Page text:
The CR/CRTT Harley Sprint
By Matt Cuddy
THE AERMACCHI-HARLEY DAVIDSON SPRINT CR/CRTT
In 1961 Harley Davidson started importing Aermacchi 250cc bikes in hopes of making a dent in the small bore market that was growing in the USA at the time. Remember, Honda, Yamaha, Suzuki and Kawasaki had already started making in-roads on the mighty V twin Harley, and HD didn’t want to be left out of a potentially lucrative market segment, the small light performance oriented motorcycle.
The Aermachhi 250 Sprint was to be one of the more successful Italian imports that Harley brought over in the 20 or so years it owned Aermacchi, with a pretty good record in the reliability and power department, unlike most Italian bikes of the time.
The Sprint series utilized a horizontally disposed cylinder configuration (think Honda 90) with an over head camshaft, and two large valves. The 250 would grow to a 350cc configuration in 1966, by punching out the cylinder, and giving it a longer stroke.
1966 Sprint ERS, set up for what looks like Motocross...
The Sprint was a nice sedate street bike, and some were configured for dual-purpose duties. But the Sprint we’re going to concentrate on is the Sprint CR, the racer that started off many flat track champions on the road to the winners circle.
You didn’t purchase a Sprint CR/CRTT as a complete motorcycle. When you went to the Harley dealer and plunked down your hard earned bucks, all you got was an American Made DT frame, front forks, alloy racing wheels (without tires) with a gas tank, solo seat and rear fender thrown in. And depending on what time of the year you ordered your Sprint CR, you might have to wait for a motor to be assembled and shipped from the Aeramacchi factory in Italy, with Harley Davidson stamped on the side cases.
Differing top ends to the two different motor configurations. Look at the size of that big end on the crank! Gigantic. Ran on needle rollers too.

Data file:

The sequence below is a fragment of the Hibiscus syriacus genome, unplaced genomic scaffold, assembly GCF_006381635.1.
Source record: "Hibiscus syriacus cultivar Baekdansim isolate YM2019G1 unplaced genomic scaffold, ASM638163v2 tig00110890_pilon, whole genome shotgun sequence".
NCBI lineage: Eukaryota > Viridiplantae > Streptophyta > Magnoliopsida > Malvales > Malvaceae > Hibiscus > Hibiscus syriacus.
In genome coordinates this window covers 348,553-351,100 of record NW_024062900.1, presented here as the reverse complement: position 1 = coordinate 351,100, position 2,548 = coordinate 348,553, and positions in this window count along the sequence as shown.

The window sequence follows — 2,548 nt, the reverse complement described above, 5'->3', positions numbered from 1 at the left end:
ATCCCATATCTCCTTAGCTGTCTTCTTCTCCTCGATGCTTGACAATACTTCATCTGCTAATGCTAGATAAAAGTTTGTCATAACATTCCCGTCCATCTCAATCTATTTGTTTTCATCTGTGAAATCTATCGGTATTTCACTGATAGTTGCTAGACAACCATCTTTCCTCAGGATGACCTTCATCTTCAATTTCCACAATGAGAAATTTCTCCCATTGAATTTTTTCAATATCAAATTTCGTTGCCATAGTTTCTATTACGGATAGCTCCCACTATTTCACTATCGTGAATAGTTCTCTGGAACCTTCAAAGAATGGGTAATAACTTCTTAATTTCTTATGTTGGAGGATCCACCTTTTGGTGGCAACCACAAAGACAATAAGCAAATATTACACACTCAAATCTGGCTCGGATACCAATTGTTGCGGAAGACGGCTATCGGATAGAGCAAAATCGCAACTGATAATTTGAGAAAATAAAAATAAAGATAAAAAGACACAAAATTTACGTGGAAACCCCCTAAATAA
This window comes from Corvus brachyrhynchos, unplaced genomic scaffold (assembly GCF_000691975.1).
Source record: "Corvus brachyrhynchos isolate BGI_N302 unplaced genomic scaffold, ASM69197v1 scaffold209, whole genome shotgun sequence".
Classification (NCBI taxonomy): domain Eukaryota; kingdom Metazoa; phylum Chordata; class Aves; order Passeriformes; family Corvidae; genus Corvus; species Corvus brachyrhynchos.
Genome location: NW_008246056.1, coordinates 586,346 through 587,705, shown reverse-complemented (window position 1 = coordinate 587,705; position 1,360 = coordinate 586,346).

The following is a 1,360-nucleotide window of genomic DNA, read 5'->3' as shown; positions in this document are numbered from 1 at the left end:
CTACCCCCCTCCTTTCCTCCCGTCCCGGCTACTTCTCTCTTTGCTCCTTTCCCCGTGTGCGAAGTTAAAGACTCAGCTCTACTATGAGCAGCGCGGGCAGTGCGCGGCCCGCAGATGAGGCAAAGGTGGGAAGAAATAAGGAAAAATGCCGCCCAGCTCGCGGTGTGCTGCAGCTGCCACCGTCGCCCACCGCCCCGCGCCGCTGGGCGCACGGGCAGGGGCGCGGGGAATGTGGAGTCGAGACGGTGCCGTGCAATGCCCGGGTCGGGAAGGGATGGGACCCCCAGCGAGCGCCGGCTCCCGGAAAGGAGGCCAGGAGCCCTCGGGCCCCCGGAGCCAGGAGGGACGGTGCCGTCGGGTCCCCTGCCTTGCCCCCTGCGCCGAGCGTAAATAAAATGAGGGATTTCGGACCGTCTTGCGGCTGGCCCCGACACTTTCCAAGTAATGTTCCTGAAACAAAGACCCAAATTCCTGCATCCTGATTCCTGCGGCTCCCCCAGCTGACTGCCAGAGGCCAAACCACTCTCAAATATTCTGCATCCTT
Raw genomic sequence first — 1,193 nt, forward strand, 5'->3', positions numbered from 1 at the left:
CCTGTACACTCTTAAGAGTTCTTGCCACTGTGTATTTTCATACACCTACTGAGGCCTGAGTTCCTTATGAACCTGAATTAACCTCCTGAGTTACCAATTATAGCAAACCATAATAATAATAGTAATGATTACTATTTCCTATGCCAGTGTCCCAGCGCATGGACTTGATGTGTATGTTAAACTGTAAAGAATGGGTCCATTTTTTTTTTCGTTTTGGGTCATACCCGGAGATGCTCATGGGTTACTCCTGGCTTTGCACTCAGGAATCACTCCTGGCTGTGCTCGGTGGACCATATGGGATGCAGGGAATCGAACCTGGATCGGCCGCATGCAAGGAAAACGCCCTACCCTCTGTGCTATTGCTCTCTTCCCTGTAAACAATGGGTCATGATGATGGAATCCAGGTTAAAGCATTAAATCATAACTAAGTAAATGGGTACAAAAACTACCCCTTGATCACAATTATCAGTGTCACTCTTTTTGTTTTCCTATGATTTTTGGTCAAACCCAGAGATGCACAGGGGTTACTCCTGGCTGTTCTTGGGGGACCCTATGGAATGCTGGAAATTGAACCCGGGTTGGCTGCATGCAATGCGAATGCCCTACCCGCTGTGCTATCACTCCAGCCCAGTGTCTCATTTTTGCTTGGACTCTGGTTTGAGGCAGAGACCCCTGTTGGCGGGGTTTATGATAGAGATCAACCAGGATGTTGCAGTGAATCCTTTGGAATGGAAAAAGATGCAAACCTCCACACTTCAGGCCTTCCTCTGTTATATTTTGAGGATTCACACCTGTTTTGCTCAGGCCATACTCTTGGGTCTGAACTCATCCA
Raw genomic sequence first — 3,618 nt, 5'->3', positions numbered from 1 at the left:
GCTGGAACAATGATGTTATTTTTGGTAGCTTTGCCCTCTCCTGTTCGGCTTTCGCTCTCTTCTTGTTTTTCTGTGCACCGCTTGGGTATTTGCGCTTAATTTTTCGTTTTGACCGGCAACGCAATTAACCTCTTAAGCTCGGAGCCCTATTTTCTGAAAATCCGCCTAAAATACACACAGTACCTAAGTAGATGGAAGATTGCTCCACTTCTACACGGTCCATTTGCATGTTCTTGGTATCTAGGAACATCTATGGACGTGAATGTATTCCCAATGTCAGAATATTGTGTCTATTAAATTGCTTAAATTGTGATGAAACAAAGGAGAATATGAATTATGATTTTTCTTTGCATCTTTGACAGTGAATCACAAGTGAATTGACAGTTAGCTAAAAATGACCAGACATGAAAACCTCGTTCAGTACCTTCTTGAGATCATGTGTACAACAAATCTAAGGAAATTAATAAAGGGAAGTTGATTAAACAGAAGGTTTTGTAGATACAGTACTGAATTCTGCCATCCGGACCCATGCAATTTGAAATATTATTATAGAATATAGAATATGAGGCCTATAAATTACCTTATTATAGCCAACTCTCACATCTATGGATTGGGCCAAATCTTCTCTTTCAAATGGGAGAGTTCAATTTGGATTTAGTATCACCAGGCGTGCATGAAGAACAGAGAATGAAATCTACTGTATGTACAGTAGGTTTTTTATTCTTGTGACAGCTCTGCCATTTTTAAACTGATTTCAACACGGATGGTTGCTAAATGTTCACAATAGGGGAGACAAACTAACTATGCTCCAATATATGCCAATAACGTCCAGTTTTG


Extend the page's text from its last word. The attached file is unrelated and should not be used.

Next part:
Aermacchi produced two motor configurations for the CR/CRTT Sprint. The first motors were undersquare, at 66 x72mm and were produced from 1961 to 1965. The second generation CR/CRTT motor used a “short rod” design that made the motor “oversquare” with a bore and stroke of 72 x60mm, used a dry clutch, Bendix Scintilla Magneto and was available with 4 or 5 speed gearboxes.
1963 "Longrod" motor, about 35 hp @ 9,000 rpm. Notice the dinky carb.
The shortrod motor could spin up to 10,500 rpm, and was a better motor for road racing, or longer dirt tracks, while the longrod motor did better on ½ to 1/8th mile ovals. Both motors had to be de-tuned to run on a 1/8th mike track, as they had radical camshafts and high compression pistons.
The bikes started out with dinky 27mm Del Orto carbs, with a rubber mounted remote floatbowl (vibration maybe?) but tuners who ran the bikes understood that the motor could take a much larger carburetor, even 1 & 3.8th inch Amal GP road racing carbs were fitted to the 250 with great success. It was quite a strong motor design which offered the rider a lot of room in tuning the bike to his own specs.
Gene Romero on his CR
Gene Romero, Bart Markle, Carroll Resweber and Joe Leonard all started on the Sprint CR/CRTT dirt tracker, and it even won the Daytona 100 road race in 1963 at the hands of Rich Hammer. Now these guys had real racing names if you ask me.
A kit bike from 1963 in its original configuration. Notice the DT rigid frame, 200 lbs wet.
The last Harley Davidson sprint rolled out of the Aeramacchi plant in 1973 replaced by the two-stroke enduro and MX 250 bikes. By 1974 Harley divested Aeramacchi to the Castogolgni Brothers, who started Cagiva from the ashes of Aermacchi.
A barely used 1970 Sprint ERS. One out of 102 units made by the factory for racing. Rare stuff. Notice the lump on the right side case for the magneto.
So when you think of those ugly chrome festooned Italian Harleys of the early sixties, don't forget the ones that won races, and launched some of the greatest riders of all time.
The Aermacchi/Harley CR & CRTT.